We try to do our best as parent, but sometimes the weight of a busy schedule, finances and family drama leaves us susceptible to the sometimes charming techniques kids use. By anticipating their go-to tricks, you can be equipped to resist.
Discourse between two people is the backbone of any relationship, and we start learning to communicate at a very early age. But sometimes, a verbal exchange can turn into an endless banter.
"If you start arguing with your children, they will think that there is a possibility that they could get their way if they push hard enough," says Jaylene Garau, certified teacher and author of The Motivated Child. "Arguing and negotiating creates frustrated parents and disrespectful kids. Parents and kids need to understand that some things are just not up for discussion. Period."
Someday, your child's persistence may be one of her best attributes, but right now, she could be using it against you. "Repetition plus volume wear many parents down," says Susan Heitler, Ph.D., a clinical psychologist and author of David Decides About Thumbsucking and The Power of Two.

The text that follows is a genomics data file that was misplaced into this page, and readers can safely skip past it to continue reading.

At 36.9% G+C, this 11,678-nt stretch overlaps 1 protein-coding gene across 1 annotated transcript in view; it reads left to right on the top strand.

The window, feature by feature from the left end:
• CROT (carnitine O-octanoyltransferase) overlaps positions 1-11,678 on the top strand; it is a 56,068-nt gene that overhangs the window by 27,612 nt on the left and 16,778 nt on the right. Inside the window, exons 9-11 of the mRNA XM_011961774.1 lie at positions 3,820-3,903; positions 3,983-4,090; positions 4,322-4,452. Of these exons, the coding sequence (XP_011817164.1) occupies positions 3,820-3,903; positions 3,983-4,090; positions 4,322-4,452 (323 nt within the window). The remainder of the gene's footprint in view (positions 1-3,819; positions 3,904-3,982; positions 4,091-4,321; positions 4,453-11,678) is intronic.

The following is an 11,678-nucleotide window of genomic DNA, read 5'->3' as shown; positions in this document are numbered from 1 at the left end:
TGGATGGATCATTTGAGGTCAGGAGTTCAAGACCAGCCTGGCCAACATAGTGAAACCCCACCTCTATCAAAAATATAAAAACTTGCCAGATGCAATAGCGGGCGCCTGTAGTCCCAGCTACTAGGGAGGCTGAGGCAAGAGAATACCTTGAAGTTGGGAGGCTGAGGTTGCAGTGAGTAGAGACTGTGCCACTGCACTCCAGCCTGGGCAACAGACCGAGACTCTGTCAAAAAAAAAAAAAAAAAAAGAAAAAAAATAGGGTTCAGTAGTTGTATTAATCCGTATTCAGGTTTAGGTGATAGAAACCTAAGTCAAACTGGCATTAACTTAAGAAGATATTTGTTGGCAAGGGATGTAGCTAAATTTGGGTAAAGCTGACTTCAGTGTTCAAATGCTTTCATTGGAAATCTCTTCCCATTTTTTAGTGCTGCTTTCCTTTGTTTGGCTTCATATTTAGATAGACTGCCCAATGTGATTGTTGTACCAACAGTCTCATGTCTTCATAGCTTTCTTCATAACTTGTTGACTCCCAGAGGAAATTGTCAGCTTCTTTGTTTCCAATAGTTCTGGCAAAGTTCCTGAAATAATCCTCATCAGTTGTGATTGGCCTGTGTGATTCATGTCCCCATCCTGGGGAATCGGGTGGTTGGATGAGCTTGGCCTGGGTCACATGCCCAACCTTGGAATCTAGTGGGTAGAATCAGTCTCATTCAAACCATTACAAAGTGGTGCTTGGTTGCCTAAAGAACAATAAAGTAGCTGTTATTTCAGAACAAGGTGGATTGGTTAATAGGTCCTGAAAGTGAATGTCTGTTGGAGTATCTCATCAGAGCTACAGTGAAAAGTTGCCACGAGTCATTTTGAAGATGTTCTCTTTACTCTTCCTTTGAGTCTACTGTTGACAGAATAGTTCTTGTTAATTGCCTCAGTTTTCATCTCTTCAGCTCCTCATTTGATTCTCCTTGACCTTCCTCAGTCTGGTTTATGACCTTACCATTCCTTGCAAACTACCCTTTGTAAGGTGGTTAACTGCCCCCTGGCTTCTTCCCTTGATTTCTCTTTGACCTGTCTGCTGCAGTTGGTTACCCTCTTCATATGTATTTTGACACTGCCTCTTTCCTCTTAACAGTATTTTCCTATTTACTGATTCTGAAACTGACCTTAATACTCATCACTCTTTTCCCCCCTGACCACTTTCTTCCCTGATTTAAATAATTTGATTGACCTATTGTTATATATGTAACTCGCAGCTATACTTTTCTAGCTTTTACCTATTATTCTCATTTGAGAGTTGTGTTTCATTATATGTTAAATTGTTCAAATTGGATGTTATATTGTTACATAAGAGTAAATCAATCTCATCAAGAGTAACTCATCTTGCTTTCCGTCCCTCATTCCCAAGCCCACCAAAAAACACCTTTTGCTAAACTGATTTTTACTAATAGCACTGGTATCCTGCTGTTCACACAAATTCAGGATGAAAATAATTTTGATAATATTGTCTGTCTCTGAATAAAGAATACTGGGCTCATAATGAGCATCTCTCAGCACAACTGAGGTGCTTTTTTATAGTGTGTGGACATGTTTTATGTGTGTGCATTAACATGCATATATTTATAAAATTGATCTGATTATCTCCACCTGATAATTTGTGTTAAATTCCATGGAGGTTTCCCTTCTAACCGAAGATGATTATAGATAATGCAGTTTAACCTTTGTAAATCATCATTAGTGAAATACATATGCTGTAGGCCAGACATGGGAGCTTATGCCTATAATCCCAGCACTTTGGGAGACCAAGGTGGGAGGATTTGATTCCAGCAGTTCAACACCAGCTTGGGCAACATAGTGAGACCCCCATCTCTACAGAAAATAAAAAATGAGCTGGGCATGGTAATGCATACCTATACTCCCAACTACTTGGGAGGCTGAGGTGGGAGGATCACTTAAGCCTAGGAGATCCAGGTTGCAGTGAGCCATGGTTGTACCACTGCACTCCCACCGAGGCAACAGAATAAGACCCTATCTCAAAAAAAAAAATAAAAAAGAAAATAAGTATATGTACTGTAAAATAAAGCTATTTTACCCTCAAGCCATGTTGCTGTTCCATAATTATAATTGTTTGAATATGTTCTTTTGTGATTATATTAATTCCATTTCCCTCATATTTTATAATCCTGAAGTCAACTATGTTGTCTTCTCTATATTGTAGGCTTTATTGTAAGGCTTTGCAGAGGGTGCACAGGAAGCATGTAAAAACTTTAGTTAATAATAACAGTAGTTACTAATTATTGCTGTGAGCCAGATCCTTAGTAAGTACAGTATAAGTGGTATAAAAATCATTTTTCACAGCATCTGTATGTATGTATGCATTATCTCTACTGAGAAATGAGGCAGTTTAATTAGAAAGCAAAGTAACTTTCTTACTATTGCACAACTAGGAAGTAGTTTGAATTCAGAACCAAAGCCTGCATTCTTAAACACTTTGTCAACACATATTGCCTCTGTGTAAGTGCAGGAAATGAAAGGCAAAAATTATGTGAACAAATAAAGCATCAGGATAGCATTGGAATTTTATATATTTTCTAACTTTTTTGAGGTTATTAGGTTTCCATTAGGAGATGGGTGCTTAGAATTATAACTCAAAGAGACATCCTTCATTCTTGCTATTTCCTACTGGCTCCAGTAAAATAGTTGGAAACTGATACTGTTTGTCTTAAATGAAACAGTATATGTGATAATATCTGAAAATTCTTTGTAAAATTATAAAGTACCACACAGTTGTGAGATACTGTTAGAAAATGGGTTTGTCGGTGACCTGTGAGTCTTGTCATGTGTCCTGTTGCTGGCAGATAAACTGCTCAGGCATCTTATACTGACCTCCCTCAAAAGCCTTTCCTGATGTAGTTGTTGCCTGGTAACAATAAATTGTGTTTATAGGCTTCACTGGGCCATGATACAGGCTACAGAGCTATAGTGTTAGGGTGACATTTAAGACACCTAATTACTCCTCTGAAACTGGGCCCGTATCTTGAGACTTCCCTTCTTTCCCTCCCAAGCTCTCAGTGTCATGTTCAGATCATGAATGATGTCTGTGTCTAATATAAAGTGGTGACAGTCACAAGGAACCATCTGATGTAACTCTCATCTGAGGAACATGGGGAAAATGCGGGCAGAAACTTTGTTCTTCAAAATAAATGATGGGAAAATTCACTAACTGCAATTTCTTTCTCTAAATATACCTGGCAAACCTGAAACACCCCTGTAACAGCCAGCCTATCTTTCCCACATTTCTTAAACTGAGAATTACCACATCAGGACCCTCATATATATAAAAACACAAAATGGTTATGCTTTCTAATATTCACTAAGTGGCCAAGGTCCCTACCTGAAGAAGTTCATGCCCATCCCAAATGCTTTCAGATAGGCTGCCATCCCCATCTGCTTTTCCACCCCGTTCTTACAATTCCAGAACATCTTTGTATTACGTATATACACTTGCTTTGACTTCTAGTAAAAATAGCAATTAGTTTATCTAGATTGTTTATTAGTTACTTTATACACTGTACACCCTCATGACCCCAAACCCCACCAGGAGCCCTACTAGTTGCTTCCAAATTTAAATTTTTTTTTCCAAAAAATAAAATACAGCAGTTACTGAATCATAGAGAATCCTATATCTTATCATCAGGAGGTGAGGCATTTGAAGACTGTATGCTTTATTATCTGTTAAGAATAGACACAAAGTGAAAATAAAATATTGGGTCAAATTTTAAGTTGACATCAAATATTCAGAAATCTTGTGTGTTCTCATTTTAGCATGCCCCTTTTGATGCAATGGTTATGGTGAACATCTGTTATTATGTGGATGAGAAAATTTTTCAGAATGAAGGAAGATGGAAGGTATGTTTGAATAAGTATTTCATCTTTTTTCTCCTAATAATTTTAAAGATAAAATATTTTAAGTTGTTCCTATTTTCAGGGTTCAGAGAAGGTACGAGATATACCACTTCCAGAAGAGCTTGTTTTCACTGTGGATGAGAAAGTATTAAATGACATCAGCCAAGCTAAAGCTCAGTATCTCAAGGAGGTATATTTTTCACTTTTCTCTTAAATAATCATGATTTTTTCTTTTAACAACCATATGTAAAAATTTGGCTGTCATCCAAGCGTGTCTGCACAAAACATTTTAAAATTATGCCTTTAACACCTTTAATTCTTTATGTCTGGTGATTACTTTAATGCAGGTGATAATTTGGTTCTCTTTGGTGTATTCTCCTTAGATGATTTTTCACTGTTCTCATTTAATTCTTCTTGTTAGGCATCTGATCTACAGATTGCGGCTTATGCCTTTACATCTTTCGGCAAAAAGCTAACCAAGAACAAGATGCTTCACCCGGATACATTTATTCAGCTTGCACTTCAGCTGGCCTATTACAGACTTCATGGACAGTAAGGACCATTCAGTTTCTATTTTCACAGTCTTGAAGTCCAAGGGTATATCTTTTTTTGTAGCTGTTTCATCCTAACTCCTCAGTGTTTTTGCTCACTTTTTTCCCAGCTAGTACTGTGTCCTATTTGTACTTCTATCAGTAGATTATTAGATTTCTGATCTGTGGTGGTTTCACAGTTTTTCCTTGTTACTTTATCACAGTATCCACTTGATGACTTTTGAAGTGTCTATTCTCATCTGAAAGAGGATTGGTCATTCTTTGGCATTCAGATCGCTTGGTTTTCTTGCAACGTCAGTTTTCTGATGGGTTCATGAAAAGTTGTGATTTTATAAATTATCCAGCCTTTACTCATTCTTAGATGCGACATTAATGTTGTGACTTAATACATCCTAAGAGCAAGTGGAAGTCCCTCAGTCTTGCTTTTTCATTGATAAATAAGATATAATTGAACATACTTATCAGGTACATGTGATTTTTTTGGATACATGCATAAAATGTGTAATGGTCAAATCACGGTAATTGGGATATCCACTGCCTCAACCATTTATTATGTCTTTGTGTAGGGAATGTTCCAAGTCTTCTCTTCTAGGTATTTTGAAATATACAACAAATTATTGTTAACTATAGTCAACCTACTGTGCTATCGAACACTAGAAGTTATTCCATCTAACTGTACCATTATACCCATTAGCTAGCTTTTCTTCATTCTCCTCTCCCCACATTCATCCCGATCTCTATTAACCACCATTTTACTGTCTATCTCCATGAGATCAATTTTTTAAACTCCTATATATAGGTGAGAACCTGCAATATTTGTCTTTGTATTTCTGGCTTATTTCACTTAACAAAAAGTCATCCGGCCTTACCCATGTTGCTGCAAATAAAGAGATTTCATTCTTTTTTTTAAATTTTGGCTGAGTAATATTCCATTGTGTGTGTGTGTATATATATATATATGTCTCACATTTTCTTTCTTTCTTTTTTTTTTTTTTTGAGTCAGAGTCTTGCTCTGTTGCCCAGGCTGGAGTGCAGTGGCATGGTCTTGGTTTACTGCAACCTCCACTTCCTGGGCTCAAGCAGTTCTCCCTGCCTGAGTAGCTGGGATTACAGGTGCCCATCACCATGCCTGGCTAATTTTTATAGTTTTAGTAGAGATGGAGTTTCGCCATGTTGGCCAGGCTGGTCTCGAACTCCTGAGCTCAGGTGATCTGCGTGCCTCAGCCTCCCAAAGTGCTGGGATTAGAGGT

How do you resist? Heitler recommends "learning collaborative conflict resolution skills. If your kids, and you, have confidence that you can generally find win-win solutions, standing firm on occasional authority-based decisions becomes far easier."
Few manipulation techniques are as brazen (and effective) as the tantrum. We learn this technique as children, but often carry it well into adulthood, making a few adjustments to make our outbursts more socially acceptable.
"Tantrums are the best trick kids have up their sleeves, anything from a whine or a pout to an all out meltdown," says Laurie Gerber of the Handel Group, a corporate consulting and curriculum provider. "Like us adults, kids want what they want when they want it. And, we will do what we have to do to get it." Reacting to the tantrum often escalates the situation and giving in sets you up for even more drama the next time your child wants something.
Our children often represent the best and worst of our personalities. This means that although we may influence their generosity, compassion and kindness, we also influence their impatience, rudeness and selfishness. "There is no way out of this challenge, so we encourage our clients to have a chuckle about how much their kids' tricks should remind them of their own," says Gerber. "Keeping these negative behaviors on a 'leash' requires creativity."
For example, Gerber suggested that one family establish a "jerk jar" for each person, parents included. When someone was behaving less than civilly, they are asked to put a dollar in their jar. Whoever has the least amount of money in the jar at the end of the week keeps the money.
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